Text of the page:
Subject(s)
COVID-19 , Cross Infection , COVID-19/epidemiology , ChAdOx1 nCoV-19 , Cross Infection/epidemiology , Cross Infection/prevention & control , Disease Outbreaks , Humans , Male , SARS-CoV-2/genetics
12.
Int J Environ Res Public Health ; 19(7)2022 03 31.
Article in English | MEDLINE | ID: covidwho-1785642

ABSTRACT

A sense of control and autonomy are key components in guiding health-related behaviors and quality of life in people with chronic diseases. This study investigated whether autonomy support from health professionals moderates the impact of personal control on psychological well-being through healthy behaviors in patients with hypertension and cardiovascular comorbidities. Data from 149 hypertensive patients with comorbid cardiovascular risk factors were collected via self-administered surveys. A moderated mediation effect of a hypothesized model was analyzed using the PROCESS macro bootstrapping method. Autonomy support from health professionals moderated the relationship between personal control and healthy behaviors (B = 0.16, t = 2.48, p < 0.05), showing that the effect of personal control on healthy behaviors differed by the level of autonomy support. Additionally, autonomy support moderated the mediation effect of healthy behaviors in the relationship between personal control and psychological well-being (Index = 0.15; 95% CI = 0.010, 0.335). The mediation effect existed only in patients with higher autonomy support. The findings demonstrate that autonomy support from health professionals plays a crucial role in reinforcing the positive impact of personal control on healthy behaviors and psychological well-being. Enhancing the supportive attitudes of health professionals that facilitate patients' autonomous self-regulation is necessary for better health outcomes in people with combined cardiovascular diseases.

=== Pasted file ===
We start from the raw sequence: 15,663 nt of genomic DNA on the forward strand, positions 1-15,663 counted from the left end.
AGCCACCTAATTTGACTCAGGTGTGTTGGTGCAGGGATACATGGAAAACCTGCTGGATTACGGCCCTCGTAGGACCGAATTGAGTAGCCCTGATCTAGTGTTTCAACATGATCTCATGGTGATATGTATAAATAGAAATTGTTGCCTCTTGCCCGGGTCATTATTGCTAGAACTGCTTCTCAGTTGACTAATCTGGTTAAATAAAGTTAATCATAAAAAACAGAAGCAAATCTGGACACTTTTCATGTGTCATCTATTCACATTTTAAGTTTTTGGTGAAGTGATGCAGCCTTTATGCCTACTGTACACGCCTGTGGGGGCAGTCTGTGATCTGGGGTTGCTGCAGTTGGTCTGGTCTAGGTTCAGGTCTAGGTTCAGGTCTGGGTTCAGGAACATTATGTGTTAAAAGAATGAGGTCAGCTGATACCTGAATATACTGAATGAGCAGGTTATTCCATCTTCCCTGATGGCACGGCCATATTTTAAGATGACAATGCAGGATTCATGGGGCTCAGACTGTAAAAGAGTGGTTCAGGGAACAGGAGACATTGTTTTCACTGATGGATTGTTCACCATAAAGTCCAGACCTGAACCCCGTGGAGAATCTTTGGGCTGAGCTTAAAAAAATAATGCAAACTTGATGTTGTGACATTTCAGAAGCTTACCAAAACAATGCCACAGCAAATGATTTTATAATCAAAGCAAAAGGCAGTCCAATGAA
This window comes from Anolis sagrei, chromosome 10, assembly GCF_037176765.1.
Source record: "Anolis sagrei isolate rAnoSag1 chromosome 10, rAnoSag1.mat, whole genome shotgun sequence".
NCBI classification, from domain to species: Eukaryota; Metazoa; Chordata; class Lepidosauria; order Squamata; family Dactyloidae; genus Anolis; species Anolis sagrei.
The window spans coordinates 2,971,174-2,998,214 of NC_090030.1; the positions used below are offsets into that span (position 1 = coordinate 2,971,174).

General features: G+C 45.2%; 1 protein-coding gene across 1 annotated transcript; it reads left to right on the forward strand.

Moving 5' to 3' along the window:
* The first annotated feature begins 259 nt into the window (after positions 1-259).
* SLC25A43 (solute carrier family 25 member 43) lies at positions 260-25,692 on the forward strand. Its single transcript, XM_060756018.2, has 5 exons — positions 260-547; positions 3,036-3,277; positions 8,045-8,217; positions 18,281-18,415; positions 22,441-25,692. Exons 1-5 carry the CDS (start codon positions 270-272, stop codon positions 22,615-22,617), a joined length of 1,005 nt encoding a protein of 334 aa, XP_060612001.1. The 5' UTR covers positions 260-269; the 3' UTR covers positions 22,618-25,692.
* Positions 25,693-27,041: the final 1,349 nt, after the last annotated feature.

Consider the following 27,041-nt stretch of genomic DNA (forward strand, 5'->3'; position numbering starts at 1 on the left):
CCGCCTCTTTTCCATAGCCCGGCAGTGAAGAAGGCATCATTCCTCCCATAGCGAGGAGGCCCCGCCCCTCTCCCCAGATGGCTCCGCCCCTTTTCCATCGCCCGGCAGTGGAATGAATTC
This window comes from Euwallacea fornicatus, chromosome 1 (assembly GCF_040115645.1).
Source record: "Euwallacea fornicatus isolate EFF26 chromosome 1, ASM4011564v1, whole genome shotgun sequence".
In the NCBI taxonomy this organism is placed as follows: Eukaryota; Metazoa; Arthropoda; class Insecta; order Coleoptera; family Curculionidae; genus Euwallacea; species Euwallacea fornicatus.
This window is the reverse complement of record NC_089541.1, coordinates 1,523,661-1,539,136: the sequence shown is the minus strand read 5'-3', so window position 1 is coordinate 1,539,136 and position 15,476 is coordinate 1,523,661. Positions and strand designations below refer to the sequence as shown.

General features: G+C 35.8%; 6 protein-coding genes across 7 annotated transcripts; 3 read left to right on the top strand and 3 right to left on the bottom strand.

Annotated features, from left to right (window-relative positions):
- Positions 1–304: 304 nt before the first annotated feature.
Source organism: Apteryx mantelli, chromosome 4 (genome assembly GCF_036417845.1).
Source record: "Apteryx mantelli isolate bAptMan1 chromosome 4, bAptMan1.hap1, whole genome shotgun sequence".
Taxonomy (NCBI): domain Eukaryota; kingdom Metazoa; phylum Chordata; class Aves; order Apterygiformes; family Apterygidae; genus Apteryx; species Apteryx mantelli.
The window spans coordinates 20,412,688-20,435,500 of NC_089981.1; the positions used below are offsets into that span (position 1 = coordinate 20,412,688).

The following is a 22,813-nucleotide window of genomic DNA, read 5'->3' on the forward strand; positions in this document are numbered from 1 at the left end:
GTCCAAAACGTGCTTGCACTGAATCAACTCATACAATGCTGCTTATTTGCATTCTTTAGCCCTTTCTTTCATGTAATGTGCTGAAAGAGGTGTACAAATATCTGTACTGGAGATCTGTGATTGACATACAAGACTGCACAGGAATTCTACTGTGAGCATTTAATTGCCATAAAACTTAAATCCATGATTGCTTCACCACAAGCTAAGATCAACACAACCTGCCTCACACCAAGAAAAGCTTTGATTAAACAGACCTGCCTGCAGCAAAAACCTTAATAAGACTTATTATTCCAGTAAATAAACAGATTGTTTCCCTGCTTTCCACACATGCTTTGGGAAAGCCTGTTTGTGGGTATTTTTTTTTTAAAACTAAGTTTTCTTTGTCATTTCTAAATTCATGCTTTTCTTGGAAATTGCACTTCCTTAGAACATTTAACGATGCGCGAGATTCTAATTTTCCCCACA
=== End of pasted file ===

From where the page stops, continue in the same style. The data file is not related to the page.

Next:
Subject(s)
Hypertension , Quality of Life , Health Behavior , Humans , Hypertension/epidemiology , Personal Autonomy , Surveys and Questionnaires
14.
J Infect Dis ; 225(9): 1554-1560, 2022 05 04.
Article in English | MEDLINE | ID: covidwho-1621615

ABSTRACT